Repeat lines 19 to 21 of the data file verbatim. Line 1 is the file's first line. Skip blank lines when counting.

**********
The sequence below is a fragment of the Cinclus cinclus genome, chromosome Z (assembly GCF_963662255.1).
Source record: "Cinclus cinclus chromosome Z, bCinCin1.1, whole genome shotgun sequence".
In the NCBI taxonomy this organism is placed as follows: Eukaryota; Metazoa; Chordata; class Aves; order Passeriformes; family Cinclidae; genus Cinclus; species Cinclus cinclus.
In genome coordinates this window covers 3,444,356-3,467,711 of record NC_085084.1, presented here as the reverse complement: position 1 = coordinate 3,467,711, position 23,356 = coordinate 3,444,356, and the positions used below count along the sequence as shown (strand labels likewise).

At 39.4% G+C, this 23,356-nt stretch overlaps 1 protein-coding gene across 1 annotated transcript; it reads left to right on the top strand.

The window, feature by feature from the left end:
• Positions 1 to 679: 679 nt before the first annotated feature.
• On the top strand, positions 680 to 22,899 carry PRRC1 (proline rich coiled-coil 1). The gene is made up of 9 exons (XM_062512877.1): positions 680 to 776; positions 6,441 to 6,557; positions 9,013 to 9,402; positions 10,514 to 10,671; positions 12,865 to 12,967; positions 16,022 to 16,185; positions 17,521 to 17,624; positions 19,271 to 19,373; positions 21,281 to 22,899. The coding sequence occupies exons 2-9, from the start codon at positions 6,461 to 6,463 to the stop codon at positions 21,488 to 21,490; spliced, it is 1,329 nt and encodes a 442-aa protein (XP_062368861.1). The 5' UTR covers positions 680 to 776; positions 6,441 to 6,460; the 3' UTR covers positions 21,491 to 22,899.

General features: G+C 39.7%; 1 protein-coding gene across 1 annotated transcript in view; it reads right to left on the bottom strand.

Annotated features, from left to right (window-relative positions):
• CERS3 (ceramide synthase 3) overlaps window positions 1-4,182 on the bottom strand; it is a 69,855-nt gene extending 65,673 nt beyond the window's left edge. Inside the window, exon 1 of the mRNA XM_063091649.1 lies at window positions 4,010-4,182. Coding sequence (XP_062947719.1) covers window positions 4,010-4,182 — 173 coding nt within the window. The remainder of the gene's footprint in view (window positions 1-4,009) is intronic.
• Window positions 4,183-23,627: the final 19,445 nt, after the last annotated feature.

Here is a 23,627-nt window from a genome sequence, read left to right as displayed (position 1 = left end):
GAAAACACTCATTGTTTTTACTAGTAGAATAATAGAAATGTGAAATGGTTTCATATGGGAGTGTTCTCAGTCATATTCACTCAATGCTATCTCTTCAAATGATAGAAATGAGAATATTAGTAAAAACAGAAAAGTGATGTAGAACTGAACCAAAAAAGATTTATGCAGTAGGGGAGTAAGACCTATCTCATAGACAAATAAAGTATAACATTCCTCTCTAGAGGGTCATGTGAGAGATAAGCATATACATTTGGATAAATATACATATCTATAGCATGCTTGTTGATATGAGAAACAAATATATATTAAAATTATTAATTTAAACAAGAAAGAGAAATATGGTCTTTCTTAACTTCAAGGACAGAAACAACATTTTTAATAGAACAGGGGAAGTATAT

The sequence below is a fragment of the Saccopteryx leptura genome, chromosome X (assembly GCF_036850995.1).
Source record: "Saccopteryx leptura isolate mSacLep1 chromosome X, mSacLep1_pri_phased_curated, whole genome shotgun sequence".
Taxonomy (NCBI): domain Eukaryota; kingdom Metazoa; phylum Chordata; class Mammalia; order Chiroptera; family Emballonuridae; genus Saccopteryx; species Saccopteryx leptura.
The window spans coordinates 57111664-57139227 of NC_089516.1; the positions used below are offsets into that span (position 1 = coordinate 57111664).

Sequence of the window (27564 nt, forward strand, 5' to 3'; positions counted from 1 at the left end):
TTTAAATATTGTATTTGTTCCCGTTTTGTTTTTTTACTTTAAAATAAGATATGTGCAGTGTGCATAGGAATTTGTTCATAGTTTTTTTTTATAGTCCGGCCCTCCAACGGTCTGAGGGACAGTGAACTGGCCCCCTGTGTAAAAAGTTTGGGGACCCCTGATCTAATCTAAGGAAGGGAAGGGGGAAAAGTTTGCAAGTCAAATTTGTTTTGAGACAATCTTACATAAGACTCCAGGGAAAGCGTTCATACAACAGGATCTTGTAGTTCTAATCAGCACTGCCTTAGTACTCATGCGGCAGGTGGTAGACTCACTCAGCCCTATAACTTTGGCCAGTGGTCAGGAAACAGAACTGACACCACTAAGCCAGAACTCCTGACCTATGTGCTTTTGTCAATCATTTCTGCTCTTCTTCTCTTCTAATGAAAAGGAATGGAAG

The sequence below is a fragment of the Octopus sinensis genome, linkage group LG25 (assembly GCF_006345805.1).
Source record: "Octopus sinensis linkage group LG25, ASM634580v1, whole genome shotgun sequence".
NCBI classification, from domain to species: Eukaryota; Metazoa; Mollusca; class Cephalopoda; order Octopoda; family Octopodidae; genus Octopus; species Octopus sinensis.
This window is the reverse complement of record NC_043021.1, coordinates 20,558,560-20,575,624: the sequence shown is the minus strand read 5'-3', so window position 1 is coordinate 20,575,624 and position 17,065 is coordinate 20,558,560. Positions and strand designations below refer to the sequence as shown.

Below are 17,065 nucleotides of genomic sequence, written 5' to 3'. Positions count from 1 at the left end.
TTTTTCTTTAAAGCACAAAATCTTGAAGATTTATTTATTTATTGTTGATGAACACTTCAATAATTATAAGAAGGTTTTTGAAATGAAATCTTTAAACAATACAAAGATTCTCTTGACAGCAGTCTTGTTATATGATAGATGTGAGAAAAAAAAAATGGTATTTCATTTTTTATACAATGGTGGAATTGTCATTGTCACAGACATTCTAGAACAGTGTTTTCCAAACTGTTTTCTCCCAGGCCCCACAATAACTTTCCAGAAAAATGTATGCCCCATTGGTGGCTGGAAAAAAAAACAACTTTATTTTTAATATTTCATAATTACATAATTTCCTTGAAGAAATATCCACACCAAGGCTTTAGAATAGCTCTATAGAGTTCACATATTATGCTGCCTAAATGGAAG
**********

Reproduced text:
Sequence of the window (27564 nt, forward strand, 5' to 3'; positions counted from 1 at the left end):
TTTAAATATTGTATTTGTTCCCGTTTTGTTTTTTTACTTTAAAATAAGATATGTGCAGTGTGCATAGGAATTTGTTCATAGTTTTTTTTTATAGTCCGGCCCTCCAACGGTCTGAGGGACAGTGAACTGGCCCCCTGTGTAAAAAGTTTGGGGACCCCTGATCTAATCTAAGGAAGGGAAGGGGGAAAAGTTTGCAAGTCAAATTTGTTTTGAGACAATCTTACATAAGACTCCAGGGAAAGCGTTCATACAACAGGATCTTGTAGTTCTAATCAGCACTGCCTTAGTACTCATGCGGCAGGTGGTAGACTCACTCAGCCCTATAACTTTGGCCAGTGGTCAGGAAACAGAACTGACACCACTAAGCCAGAACTCCTGACCTATGTGCTTTTGTCAATCATTTCTGCTCTTCTTCTCTTCTAATGAAAAGGAATGGAAG

The sequence below is a fragment of the Octopus sinensis genome, linkage group LG25 (assembly GCF_006345805.1).